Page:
• • •
If this giant of Wall Street could be duped by the inflationary distortion of values, no less confused were the nation’s farmers. Never before had they sweated so little to earn so much. They had planted fence post to fence post during the war, and they retrenched not at all in the peace. Acreage planted to wheat in 1919 reached a record that stood until World War II. Tractor sales soared in tandem with crop prices. “Power farming” became the motto of a new personage on the American rural scene, the mechanized agricultural businessman.
In 1919, farm income from production reached a new high of $16.9 billion, no less than 152 percent above the prewar average of $6.7 billion. This
record, too, would stand until the 1940s.36
Having money to spend, farmers bought breeding stock as well as tractors. In May 1919, “Rag Apple the Great,” a purebred Holstein-Friesian bull, fetched a heretofore unimaginable sale price of $125,000.37
The land on which the likes of Rag Apple regally grazed was by now in its own bull market. As crop prices were zooming, farmers and bankers reasoned, so should the capitalized value of the land on which the seeds were planted. In 1919, black Iowa corn ground fetched prices some 40 percent higher than the prewar average. In 1920, the premium was 70 percent.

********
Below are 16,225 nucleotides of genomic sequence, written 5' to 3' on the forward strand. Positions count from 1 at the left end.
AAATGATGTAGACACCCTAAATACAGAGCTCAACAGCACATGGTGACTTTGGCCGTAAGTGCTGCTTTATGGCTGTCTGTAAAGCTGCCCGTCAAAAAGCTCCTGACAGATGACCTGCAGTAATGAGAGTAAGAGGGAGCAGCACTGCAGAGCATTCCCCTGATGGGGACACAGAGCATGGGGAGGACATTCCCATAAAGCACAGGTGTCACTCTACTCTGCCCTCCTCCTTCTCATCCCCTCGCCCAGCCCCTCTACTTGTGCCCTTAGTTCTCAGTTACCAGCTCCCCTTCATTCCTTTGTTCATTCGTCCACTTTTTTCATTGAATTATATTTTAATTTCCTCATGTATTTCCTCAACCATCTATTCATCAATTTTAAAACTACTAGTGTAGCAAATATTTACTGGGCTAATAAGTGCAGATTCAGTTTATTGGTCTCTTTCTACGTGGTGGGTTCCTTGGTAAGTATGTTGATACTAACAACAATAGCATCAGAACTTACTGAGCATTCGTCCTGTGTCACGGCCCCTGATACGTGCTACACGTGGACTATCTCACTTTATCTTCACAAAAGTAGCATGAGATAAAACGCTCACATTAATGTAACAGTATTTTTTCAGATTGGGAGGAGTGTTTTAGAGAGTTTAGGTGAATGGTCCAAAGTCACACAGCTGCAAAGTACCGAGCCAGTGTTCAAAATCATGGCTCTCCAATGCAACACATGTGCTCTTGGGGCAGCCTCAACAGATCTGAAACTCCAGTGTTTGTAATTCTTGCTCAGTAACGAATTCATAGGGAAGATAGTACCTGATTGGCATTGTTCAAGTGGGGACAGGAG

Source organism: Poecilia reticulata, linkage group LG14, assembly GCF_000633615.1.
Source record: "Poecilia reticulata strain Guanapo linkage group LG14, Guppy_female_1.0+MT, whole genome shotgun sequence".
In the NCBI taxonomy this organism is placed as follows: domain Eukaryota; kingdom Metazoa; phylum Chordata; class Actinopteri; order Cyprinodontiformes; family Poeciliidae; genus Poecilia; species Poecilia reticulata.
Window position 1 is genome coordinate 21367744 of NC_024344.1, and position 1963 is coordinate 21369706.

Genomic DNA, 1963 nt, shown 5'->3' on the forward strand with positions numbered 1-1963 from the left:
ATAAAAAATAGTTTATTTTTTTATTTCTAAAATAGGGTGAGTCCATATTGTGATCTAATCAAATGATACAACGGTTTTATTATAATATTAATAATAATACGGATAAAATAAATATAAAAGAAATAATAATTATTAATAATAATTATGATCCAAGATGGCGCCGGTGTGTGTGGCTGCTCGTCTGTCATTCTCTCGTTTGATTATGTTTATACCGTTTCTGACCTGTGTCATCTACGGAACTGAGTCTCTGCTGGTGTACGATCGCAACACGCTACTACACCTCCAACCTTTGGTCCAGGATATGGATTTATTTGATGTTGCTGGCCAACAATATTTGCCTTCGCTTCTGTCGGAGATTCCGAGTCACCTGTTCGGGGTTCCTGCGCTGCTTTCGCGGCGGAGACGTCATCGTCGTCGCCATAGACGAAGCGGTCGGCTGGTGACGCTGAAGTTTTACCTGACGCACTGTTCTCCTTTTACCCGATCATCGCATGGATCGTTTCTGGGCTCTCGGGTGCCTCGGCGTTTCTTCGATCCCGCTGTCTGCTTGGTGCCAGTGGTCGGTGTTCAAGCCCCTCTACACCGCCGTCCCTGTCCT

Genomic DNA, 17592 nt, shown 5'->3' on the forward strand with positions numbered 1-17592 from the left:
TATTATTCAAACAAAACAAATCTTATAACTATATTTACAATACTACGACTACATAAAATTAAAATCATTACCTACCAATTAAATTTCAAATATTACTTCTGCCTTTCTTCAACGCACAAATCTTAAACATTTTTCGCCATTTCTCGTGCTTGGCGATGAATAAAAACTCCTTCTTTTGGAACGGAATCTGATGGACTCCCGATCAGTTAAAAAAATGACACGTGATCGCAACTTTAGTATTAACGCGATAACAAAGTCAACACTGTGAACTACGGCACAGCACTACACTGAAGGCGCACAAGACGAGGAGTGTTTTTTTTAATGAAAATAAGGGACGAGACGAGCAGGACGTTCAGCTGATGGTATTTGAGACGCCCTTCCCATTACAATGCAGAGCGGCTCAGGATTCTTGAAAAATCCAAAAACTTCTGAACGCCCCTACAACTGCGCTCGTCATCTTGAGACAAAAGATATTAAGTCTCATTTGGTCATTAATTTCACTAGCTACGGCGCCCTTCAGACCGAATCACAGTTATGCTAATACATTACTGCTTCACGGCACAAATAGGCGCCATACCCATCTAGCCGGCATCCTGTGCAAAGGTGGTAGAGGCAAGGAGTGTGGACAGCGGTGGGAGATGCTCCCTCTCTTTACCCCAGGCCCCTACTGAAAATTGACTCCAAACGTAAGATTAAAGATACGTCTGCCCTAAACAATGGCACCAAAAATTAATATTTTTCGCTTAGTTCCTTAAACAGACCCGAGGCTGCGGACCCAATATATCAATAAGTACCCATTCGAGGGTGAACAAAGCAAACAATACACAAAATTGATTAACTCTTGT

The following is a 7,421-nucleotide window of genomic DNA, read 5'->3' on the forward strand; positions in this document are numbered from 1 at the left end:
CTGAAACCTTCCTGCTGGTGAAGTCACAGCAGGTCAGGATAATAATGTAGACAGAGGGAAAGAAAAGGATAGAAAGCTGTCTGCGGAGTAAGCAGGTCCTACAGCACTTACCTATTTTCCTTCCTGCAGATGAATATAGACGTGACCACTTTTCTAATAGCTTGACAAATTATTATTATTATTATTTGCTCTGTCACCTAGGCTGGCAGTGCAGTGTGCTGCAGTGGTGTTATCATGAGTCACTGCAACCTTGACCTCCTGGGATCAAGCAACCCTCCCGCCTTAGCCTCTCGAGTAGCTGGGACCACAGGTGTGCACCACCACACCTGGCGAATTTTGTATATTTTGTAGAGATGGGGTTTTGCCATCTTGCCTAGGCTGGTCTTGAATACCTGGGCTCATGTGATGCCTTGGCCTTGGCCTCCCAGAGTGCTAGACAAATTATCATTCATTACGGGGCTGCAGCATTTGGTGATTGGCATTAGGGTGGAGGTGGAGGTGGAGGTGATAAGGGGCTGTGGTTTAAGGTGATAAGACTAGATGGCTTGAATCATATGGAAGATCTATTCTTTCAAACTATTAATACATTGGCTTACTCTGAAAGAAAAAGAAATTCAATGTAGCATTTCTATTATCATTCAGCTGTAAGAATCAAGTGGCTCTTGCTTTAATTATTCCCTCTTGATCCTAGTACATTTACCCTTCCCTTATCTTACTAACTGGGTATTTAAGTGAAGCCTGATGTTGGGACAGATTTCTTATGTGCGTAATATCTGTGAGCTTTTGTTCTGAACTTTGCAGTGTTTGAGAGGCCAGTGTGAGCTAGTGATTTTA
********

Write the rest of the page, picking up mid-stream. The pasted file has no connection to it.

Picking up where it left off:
Optimistic farmers borrowed to expand. “Most land purchases were made with at least a first mortgage,” recorded an agricultural historian of the period, “and sometimes even third mortgages, which looked far into the future for liquidation.” As levitating prices for land and crops and breeding stock were signs of the times, so, too, was the climb in agricultural mortgage debt. “People ask me,” said the president of the Iowa State Board of Agriculture in December 1919, “if I think this land will stay at that price [$200 to $500 per acre] and I say it certainly will. It may not go any higher for some time, but I do not think it will go back.”38